Book review: The Scent of Almonds and other stories, by Camilla Läckberg

29 05 2017

Camilla Läckberg is a Swedish crime writer whose novels, set in and around the fishing villa of Fjällbacka and featuring the investigative duo of Erica Falck (writer) and Patrik Hedström (police officer), have become one of the country’s most successful fictional exports. I’ve previously reviewed Läckberg’s first novel, The Ice Princess, here.


The Scent of Almonds and other stories (Mord och mandeldoft, 2013, translated by Tiina Nunnally) is built, as its title hints, around Läckberg’s novella The Scent of Almonds, to which three much shorter stories have been appended so as to yield a slightly less slim volume.

In the title novella, police officer Martin Molin (a colleague of Patrik Hedström) is trapped for a storm-wracked weekend in a boutique resort on an island off the mainland. It’s a weekend from hell, spent with the family from hell: not his own, but that of Lisette Liljecrona, to whom he has rather unwittingly found himself classed as ‘boyfriend’. The family dynamics are so appallingly awful that it’s almost a relief when wealthy patriarch Ruben, Lisette’s grandfather, is fatally poisoned during dinner—at least now Martin has a role to fall back on, that of investigating officer, to distance himself from the argumentative clan. But Martin is a reluctant Poirot, who lacks the ability to secure the crime scene, to dust for fingerprints, or to communicate with his superiors; how will he pinpoint the murderer?

The novella has a distinctly old-fashioned feel about it, which is not solely due to the isolated setting and the lack of cellphone reception: the range of possible suspects are introduced in the opening scenes, and it rolls from there, in a story that seems to channel both Conan Doyle and Christie. Läckberg revels in her descriptions of the storm’s severity and in her depictions of the Liljecrona family’s utter lack of redeeming features: one almost wants them all to be guilty. Martin isn’t a particularly engaging protagonist (which I think is a conscious decision on the author’s part, so as to provide contrast with the absent Patrik), but the story’s atmosphere more-or-less carries it.

The three short stories are all also rather old-fashioned, in that each one pretty much revolves around a single point or idea—which, I suppose, is the classical definition of the short story form. In ‘An Elegant Death’, heiress Lisbeth has been bashed to death by an unknown assailant in her second-hand clothes shop; in ‘Dreaming of Elisabeth’, Malin’s suspicions of her partner Lars’ behaviour grow with premonitions that she is about to suffer the same fate—drowning at sea—which befell Lars’ first partner Elisabeth; in ‘The Widows’ Café’, Marianne provides a special, and not exactly legal, service for the community’s domestic abuse victims. These stories all fulfil the requirements—the setup, the fulcrum, the twist—and yet they feel too constrained by their artifice: they’re too short to properly unsettle the reader in the manner that Läckberg’s longer fiction can, wherein she can get thoroughly stuck into the genuine horrors of domestic life.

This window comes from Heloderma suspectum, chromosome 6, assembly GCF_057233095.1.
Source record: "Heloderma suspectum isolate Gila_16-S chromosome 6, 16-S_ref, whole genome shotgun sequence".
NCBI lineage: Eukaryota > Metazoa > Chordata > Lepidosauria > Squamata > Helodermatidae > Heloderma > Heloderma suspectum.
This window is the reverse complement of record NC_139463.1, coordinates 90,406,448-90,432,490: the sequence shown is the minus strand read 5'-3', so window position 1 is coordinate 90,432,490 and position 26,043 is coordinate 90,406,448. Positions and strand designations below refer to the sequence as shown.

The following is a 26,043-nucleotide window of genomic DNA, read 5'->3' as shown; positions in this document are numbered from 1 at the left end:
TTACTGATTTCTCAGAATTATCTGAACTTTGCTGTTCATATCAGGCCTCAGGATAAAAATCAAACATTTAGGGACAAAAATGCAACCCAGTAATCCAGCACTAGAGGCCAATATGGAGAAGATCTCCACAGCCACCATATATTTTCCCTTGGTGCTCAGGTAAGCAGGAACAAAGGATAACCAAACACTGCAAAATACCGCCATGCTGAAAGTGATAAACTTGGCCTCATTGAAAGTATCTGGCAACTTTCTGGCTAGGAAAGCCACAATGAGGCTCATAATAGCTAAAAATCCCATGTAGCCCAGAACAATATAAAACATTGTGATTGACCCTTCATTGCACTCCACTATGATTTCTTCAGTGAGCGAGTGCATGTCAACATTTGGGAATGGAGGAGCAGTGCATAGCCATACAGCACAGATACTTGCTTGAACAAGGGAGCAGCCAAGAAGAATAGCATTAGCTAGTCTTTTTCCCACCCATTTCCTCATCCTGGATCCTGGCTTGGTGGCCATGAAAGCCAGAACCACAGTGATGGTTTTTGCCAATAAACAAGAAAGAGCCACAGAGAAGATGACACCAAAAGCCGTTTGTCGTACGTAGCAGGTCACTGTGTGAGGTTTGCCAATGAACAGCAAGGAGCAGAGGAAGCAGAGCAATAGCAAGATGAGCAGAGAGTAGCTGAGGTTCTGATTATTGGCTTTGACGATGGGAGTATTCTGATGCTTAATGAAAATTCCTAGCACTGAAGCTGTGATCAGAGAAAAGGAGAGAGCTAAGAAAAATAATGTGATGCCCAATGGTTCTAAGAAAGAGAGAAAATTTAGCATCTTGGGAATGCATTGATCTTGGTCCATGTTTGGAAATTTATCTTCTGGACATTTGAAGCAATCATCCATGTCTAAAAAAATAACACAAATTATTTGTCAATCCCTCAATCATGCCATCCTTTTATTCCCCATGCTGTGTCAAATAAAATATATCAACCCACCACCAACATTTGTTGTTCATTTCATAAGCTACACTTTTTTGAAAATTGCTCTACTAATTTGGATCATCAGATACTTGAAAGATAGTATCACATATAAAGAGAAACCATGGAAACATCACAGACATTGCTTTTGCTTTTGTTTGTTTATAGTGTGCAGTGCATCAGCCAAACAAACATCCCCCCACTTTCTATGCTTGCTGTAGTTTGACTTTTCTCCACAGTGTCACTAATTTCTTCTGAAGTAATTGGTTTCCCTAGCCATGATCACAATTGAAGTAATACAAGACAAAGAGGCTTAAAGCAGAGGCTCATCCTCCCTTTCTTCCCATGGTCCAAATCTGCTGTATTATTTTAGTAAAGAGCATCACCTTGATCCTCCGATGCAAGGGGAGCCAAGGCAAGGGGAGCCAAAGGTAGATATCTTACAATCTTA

Book review(s): another two Swedish murder mysteries

28 06 2016

This shows disconcerting signs of becoming a habit. But no matter …

I could, I suppose, establish the parallels between the two books under review here, much as I did for Lifetime and The Savage Altar last time around. But aside from a mutilated female victim, a not-exactly-by-the-book police investigation of the crime, a multiple-protagonist narrative and a solidly Swedish setting, there’s not a lot in common between these two books. No offhand Moomin references in these ones, either (although a reclusive, internationally-known retired children’s writer—that’s a retired writer for children, not a writer for retired children—does feature as a significant supporting character in The Disappeared).